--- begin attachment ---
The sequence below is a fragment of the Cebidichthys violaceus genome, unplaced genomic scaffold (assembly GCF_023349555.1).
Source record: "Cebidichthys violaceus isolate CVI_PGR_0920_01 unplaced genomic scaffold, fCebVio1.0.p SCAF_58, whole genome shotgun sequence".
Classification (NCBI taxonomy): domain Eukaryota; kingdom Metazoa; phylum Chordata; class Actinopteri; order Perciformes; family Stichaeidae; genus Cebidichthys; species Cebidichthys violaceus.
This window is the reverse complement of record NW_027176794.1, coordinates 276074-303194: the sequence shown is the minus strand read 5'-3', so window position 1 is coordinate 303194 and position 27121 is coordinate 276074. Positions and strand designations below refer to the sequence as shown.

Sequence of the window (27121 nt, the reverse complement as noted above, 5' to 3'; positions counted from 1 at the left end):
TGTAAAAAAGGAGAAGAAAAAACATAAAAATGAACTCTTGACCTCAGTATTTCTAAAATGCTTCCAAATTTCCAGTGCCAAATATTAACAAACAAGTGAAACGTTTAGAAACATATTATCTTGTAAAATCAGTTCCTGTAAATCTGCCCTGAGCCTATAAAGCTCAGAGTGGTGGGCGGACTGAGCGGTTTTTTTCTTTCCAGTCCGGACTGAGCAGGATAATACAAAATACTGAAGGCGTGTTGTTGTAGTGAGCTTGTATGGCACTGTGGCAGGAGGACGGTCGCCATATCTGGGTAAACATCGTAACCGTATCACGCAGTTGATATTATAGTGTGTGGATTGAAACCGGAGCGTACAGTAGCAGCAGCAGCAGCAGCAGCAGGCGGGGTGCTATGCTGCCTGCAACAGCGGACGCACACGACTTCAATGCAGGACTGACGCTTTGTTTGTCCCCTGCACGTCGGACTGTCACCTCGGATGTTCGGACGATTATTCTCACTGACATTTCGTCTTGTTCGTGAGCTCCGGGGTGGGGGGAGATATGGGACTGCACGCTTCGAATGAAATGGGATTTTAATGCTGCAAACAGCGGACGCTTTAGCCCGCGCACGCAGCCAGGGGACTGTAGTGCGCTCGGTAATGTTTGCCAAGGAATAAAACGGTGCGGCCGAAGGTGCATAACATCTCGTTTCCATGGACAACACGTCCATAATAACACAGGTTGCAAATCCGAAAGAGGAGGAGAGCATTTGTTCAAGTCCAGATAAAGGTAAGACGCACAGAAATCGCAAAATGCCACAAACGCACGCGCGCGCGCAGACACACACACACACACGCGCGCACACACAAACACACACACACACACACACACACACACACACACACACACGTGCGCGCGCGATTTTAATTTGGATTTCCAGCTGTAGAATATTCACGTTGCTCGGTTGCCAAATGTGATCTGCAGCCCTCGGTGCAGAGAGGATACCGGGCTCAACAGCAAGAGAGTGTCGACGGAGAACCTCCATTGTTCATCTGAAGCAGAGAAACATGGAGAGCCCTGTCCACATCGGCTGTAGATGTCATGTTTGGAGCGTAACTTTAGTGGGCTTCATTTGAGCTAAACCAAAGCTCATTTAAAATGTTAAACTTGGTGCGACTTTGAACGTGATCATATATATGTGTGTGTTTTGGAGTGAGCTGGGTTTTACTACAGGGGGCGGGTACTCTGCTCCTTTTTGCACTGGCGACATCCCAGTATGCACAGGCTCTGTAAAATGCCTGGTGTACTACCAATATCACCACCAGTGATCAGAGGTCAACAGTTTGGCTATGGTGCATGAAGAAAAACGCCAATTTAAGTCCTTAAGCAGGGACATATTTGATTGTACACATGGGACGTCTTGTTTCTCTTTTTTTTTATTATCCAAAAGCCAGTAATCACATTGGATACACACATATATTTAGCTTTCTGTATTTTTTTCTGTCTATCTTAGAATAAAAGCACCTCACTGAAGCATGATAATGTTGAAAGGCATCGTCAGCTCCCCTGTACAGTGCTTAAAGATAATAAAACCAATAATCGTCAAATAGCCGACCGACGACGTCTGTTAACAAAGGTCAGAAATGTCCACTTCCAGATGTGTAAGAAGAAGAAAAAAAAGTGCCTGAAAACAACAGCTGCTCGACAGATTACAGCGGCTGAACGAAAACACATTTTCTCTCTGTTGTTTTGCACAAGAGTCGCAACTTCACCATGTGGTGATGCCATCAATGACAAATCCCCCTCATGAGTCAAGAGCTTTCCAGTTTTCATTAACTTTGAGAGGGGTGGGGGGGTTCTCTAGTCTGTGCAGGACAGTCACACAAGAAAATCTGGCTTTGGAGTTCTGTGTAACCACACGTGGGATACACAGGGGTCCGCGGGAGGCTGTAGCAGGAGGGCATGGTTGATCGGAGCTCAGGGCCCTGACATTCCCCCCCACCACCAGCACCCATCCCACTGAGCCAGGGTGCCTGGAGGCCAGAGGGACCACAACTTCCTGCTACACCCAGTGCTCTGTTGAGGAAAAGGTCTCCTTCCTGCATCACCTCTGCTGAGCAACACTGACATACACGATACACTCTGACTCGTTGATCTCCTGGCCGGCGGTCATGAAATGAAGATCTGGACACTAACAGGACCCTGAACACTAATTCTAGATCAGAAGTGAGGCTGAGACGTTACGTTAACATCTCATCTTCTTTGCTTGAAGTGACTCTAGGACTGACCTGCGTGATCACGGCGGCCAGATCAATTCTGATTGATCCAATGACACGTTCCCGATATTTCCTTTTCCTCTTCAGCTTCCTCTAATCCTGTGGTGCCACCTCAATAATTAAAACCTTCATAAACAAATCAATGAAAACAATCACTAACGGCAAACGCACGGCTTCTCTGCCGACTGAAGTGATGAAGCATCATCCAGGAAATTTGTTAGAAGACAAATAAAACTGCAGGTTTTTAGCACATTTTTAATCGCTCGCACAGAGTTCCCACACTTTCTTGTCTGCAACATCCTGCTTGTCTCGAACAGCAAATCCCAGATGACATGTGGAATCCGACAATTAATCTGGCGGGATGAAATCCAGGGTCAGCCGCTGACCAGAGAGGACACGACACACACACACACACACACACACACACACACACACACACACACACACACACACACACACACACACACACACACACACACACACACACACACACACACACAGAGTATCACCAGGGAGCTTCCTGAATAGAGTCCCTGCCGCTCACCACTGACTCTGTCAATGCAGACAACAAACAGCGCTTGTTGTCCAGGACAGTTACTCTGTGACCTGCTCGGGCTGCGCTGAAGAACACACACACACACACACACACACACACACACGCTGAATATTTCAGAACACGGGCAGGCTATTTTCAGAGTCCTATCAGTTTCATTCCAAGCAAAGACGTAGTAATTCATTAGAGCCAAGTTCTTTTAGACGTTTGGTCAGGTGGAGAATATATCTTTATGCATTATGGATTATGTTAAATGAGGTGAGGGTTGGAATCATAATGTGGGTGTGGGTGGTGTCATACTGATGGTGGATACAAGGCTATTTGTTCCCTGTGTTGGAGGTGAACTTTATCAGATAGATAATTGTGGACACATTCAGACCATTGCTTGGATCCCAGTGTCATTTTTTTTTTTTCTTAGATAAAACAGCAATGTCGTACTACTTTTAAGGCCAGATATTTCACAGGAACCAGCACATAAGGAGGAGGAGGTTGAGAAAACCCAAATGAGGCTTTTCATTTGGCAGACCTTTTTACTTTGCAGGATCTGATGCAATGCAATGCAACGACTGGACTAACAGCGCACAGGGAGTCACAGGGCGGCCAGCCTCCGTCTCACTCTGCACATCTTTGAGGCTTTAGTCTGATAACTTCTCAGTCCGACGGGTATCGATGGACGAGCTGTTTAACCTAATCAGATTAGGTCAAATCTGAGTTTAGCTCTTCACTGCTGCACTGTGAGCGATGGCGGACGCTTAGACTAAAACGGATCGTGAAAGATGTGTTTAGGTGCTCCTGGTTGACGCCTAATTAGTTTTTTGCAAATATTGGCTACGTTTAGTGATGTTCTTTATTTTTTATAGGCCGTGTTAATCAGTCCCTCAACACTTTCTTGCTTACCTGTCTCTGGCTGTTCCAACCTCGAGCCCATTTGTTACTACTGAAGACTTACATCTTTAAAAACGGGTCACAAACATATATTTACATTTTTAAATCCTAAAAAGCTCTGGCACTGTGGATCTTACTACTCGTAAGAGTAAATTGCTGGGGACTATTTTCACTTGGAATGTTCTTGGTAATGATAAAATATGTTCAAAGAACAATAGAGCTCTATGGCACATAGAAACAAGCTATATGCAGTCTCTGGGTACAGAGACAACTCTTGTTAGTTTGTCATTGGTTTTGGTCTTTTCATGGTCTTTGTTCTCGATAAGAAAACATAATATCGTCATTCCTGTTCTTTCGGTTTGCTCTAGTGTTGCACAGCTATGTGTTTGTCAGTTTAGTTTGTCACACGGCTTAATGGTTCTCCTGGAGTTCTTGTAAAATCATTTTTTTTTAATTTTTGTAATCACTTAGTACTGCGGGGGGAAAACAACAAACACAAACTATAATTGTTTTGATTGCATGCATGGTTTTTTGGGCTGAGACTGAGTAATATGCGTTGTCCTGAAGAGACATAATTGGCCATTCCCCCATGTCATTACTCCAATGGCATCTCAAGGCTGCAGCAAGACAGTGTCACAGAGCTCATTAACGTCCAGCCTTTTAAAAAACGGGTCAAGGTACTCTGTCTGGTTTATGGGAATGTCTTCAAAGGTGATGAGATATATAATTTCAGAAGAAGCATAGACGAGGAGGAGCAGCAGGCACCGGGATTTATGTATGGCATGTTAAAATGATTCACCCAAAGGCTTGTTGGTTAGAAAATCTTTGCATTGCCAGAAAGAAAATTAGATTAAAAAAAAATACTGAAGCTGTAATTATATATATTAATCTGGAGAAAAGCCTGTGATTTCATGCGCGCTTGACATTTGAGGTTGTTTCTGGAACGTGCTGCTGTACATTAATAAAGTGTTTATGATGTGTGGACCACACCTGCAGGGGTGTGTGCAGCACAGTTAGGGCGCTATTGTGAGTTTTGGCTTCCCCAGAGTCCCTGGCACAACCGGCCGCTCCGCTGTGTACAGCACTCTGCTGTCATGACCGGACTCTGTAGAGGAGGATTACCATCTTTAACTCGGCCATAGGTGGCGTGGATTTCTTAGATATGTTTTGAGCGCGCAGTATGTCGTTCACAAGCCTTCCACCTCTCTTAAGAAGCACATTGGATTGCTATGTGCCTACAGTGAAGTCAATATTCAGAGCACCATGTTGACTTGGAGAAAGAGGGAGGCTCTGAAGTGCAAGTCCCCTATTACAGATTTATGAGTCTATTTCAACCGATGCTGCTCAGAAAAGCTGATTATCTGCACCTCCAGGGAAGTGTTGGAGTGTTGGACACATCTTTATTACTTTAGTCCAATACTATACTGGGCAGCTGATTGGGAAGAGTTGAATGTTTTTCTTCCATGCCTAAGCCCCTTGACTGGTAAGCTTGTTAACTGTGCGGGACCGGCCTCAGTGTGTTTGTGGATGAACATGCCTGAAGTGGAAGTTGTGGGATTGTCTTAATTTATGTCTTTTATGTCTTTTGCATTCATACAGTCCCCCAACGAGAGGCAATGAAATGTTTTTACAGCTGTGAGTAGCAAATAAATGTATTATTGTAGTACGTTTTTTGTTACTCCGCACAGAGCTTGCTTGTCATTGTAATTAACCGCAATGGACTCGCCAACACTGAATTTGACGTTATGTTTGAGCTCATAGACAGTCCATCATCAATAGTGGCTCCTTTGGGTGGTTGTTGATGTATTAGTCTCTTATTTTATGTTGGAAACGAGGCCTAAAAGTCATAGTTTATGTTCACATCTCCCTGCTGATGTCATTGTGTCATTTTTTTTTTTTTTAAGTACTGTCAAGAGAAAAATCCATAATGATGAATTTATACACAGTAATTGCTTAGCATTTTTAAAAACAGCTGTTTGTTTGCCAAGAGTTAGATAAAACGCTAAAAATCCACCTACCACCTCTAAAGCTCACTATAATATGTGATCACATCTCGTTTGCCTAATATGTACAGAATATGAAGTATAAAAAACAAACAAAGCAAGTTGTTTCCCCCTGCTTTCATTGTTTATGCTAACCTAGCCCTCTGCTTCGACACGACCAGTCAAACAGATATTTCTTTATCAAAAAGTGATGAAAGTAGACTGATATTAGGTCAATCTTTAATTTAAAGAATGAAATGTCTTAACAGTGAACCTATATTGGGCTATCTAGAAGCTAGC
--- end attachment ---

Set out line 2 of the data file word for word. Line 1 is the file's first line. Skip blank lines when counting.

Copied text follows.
Source record: "Cebidichthys violaceus isolate CVI_PGR_0920_01 unplaced genomic scaffold, fCebVio1.0.p SCAF_58, whole genome shotgun sequence".